Raytheon Technologies rolled out the country’s first ever industry-recognized apprenticeship program in October 2020—a move hailed by the administration
at the time as a major milestone in expanding apprenticeships and creating more job opportunities for American workers.
But the problems it aimed to solve—and the debate it kicked off about the role of government and industry in modern American apprenticeships—are still highly resonant.
“It’s good to be talking about IRAPs again because it really is an instructive policy discussion, even though we’re in a massively different situation now,” says Michael Prebil
, a senior policy analyst with the Center on Education & Labor at New America.
Industry-recognized apprenticeship programs, or IRAPs, were controversial
from the get go. The stated aim was to cut “red tape” and let companies register programs more quickly—but critics saw an end run around quality standards and organized labor.
Introduced by the Trump administration, the programs were not directly approved by the Department of Labor or most state apprenticeship offices but by third-party organizations, such as industry associations, community college systems, and nonprofits. Those “standards recognition entities
” had to get federal authorization and were intended to function something like accreditors do in the higher education system. Congressional Democrats
and others worried about quality control and a lack of requirements, such as mandatory wage increases for workers, that are included in the federally registered program.
“If you want to start a high-quality and in-depth training program, thoughtful, impactful program design takes effort and there’s really no way to regulate that away or make a policy change that changes that,” says Deborah Kobes
, interim vice president of the Center for Apprenticeship & Work-Based Learning at JFF.
Structural Challenges: Whether they liked or loathed IRAPs, experts pretty much universally agree that the registered apprenticeship system in the United States is clunky.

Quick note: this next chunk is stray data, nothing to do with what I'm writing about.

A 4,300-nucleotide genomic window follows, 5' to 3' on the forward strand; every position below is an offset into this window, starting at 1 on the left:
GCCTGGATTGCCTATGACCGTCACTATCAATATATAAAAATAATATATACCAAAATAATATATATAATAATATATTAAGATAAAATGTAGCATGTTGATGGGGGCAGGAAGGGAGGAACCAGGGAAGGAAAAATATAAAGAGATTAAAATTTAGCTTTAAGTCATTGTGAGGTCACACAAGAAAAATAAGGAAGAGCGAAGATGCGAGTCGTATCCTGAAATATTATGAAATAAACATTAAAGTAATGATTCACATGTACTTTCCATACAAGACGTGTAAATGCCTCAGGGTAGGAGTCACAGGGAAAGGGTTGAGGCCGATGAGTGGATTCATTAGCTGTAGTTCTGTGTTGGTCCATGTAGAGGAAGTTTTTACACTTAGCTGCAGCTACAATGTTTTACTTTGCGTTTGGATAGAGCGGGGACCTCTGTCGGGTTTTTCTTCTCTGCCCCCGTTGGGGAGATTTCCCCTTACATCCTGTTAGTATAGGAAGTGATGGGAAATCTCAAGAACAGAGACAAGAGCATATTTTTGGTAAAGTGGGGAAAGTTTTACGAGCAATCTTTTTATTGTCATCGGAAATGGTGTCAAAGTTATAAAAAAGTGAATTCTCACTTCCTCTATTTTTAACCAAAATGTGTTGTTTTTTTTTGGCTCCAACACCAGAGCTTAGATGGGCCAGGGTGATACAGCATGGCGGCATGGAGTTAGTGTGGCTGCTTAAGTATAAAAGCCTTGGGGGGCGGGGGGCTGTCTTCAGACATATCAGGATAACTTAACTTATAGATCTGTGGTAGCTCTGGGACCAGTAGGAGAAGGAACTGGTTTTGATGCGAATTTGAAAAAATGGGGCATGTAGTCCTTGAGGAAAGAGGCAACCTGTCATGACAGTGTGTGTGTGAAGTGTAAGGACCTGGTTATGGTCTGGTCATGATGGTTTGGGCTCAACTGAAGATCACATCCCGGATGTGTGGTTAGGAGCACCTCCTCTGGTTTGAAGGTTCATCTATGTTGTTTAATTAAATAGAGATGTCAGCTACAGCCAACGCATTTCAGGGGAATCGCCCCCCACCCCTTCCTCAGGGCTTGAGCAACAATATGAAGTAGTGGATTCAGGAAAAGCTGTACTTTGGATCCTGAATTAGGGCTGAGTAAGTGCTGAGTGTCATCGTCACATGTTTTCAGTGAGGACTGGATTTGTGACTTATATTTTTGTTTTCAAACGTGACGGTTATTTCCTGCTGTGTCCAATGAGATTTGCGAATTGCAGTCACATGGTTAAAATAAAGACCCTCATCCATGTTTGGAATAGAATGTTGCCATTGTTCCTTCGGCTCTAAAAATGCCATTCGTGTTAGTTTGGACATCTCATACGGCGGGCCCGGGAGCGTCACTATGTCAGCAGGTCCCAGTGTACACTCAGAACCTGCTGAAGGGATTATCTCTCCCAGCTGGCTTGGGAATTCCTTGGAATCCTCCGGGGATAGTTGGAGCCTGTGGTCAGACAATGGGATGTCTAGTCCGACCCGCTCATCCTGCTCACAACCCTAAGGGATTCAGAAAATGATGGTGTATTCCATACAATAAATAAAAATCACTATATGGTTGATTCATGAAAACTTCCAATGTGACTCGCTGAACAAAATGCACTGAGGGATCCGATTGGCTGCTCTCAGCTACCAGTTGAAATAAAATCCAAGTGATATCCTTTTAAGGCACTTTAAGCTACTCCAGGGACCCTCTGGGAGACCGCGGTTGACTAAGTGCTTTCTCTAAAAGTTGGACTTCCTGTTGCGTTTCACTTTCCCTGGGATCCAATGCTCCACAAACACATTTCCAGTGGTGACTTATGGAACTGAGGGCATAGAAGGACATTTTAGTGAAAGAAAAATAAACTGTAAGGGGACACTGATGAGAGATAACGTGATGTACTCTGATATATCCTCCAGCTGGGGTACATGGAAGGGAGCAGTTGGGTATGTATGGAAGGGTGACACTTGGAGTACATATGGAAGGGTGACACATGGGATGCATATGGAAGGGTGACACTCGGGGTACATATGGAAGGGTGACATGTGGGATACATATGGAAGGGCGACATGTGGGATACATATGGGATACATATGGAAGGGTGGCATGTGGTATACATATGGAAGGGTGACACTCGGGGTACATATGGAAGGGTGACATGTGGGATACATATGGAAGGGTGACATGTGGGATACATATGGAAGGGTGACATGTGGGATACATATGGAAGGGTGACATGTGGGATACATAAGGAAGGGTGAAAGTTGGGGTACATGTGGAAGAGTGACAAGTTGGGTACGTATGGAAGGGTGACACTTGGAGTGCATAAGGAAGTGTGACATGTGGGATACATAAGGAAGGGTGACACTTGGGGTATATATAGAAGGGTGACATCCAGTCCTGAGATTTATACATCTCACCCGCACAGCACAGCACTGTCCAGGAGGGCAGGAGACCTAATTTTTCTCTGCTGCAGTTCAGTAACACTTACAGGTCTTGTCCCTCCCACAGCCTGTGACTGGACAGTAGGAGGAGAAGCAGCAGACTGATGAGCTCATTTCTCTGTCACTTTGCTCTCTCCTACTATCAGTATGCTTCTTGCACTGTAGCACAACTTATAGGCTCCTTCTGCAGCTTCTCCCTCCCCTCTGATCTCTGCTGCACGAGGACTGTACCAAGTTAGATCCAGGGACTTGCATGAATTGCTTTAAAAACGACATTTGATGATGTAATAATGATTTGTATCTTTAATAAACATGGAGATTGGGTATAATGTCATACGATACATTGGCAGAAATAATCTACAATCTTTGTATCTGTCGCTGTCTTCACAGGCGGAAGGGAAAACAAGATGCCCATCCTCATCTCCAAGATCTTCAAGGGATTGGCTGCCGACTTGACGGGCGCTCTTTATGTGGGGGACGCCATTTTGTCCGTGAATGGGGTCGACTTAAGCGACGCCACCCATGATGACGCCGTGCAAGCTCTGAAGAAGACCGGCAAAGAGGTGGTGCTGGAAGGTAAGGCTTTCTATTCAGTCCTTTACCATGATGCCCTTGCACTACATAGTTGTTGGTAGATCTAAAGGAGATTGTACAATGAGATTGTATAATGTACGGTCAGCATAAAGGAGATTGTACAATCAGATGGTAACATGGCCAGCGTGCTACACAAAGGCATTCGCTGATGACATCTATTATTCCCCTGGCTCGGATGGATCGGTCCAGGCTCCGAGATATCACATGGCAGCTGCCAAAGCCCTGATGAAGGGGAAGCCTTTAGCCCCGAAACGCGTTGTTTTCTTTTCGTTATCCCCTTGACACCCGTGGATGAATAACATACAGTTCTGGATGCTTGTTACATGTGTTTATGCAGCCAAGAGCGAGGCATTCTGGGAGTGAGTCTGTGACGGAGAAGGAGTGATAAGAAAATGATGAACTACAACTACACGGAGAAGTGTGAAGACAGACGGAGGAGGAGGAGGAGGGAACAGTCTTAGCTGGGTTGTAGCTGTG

Companies and other organizations can register apprenticeships directly with the Labor Department or through state apprenticeship agencies, many of which have distinct requirements and processes. Either route is time intensive.
, a researcher who’s spent much of his career studying apprenticeships, thought IRAPs had the potential to cut down on red tape and delays in the system. As it is now, he’s seen companies wait as long as nine months to get approval in some states,
even with experienced intermediaries offering technical assistance. At a minimum, he would have liked
IRAPs to have continued long enough—and with enough funding—to have had real evidence of the model’s impact.
“The big lesson learned is that we need to do things on a more bipartisan basis, because there is broad acknowledgment that there are structural issues with the registered apprenticeship system
that make it less effective than it might otherwise be,” says Lerman, an institute fellow
in the Center on Labor, Human Services, and Population at the Urban Institute.
Beyond Registration: Getting a program registered, however, is just one of many challenges of running an apprenticeship in the United States. And it’s probably not the biggest issue.
The industry-recognized program, Prebil says, got rid of a lot of standards to only make registration somewhat faster.
“IRAPs made it marginally easier to register your program through another entity,” he says. “But you still have to recruit, still have to put together a training program, still have to run it. Systems that make it easier to do all of those other things are what’s really critical.”